Legislation Planned to Strengthen Child-Abuse Reporting
Rep. Chip Limehouse of Charleston said that athletic coaches, assistant coaches, athletic trainers, athletic directors and camp counselors should have been on the list of people required to report child abuse.
Rep. Chip Limehouse, R-Charleston, is drafting legislation that will add camp counselors, athletic coaches, assistant athletic coaches, athletic trainers and athletic directors to the list of people who are required by state law to report child abuse immediately when they learn of it.
In light of the investigation launched at The Citadel this week and sex crime allegations rocking Penn State University involving high-profile athletic personnel Joe Paterno and Jerry Sandusky, Limehouse said it is important that South Carolina broaden the scope of the current law.
Limehouse said these folks should have already been on the list of people who are required by state law to report abuse when they see it or hear of it. And, he said he thinks at some point, it should just become mandatory that everyone is a reporter of these "egregious" crimes against children.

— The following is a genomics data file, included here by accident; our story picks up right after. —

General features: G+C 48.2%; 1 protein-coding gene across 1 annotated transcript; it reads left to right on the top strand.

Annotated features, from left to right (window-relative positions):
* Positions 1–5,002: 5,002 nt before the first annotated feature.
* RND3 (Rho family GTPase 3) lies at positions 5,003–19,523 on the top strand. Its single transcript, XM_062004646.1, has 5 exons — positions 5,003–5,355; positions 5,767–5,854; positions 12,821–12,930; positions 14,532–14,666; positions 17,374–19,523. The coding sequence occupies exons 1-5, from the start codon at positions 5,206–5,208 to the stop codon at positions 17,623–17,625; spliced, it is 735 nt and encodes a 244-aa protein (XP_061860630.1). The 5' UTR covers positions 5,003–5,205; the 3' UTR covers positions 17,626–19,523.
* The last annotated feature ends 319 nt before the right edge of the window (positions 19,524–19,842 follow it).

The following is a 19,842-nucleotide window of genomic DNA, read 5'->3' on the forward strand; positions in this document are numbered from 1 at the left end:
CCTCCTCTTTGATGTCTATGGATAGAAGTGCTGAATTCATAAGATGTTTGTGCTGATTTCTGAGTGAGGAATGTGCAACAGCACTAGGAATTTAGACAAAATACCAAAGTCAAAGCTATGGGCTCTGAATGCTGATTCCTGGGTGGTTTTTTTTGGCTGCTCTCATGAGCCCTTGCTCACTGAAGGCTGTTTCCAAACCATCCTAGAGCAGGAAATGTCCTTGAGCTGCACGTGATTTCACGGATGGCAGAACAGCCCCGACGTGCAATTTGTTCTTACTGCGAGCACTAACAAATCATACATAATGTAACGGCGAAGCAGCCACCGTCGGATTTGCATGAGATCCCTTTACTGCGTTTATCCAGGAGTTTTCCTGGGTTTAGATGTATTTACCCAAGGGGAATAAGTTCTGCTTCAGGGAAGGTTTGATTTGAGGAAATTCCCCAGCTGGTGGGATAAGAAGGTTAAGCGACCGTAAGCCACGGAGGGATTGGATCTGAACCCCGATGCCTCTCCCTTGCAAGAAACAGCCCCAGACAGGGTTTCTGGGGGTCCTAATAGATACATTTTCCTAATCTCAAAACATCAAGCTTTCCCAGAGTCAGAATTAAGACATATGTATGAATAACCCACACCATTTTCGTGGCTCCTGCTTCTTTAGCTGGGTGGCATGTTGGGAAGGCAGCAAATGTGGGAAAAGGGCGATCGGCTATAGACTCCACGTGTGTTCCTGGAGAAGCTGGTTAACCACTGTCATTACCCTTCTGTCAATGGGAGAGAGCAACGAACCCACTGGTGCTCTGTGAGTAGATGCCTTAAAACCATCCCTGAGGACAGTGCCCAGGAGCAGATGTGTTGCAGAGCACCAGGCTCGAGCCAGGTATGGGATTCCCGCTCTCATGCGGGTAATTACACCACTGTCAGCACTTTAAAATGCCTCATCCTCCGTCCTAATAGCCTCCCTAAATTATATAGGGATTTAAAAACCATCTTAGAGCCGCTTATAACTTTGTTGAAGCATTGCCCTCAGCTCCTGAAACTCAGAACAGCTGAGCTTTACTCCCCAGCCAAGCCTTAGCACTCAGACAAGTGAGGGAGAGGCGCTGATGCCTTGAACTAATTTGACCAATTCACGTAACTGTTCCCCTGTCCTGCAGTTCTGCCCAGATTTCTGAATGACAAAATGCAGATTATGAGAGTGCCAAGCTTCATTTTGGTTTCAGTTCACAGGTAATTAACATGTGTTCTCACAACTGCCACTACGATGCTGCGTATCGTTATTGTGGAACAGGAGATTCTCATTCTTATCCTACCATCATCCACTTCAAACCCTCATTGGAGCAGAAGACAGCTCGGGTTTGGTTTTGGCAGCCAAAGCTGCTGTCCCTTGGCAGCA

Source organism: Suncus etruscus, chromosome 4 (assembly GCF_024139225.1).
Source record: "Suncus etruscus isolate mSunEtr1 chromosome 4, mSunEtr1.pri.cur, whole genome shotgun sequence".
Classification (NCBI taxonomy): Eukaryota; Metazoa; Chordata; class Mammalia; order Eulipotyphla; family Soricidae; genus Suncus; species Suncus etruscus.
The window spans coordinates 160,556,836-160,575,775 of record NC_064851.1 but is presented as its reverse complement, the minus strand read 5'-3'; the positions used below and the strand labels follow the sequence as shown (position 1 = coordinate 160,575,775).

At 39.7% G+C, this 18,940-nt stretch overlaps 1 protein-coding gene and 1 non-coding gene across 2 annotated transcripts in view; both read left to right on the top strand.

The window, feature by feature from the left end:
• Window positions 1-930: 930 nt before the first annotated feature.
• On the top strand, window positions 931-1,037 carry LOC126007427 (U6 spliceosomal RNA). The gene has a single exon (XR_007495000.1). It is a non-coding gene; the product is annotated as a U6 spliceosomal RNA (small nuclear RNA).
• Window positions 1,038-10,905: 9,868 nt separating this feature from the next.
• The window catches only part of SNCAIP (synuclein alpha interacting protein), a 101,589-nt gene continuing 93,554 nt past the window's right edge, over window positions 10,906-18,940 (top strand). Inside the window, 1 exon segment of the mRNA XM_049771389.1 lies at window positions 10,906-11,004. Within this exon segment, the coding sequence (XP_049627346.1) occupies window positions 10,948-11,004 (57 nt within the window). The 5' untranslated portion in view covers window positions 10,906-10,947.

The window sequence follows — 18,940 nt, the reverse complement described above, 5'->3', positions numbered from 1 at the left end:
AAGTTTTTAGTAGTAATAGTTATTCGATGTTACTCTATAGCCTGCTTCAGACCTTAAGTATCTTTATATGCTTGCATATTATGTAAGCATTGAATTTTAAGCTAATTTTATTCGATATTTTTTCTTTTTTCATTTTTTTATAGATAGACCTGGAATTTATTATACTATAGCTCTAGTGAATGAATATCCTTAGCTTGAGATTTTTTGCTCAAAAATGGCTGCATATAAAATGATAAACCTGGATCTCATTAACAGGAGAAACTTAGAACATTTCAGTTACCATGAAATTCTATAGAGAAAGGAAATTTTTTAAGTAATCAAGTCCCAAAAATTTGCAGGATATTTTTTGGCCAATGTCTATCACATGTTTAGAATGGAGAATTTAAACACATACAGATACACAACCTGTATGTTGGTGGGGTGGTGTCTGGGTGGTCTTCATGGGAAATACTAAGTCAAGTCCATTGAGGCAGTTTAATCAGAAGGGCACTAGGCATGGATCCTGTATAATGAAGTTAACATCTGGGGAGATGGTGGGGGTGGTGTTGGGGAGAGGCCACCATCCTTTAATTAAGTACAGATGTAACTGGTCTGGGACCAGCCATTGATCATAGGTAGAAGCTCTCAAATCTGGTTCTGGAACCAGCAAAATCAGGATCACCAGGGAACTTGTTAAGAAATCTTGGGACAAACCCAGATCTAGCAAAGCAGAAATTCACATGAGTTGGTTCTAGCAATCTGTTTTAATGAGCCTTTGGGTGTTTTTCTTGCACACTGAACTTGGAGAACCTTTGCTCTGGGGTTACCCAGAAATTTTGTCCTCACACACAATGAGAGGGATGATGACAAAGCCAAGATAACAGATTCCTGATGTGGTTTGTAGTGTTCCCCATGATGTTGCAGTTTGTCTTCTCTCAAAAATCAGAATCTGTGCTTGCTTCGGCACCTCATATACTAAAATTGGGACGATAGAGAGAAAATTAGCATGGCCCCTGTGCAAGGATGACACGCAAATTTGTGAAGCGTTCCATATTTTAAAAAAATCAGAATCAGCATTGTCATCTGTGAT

Limehouse said he can pre-file the bill in December, but no action would be taken until January when the legislative delegation reconvenes.
"Call your state representative and ask them to support strengthening the laws that protect our children," Limehouse said. "We have to hold people accountable."
According to Pennsylvania's law, child sex abuse survivors must file civil suits before they turn 30. The law enacted in August 2002 doesn't extend the statute to survivors who were already 20 at the time, meaning some of Sandusky's victims may never be able to file suits against him.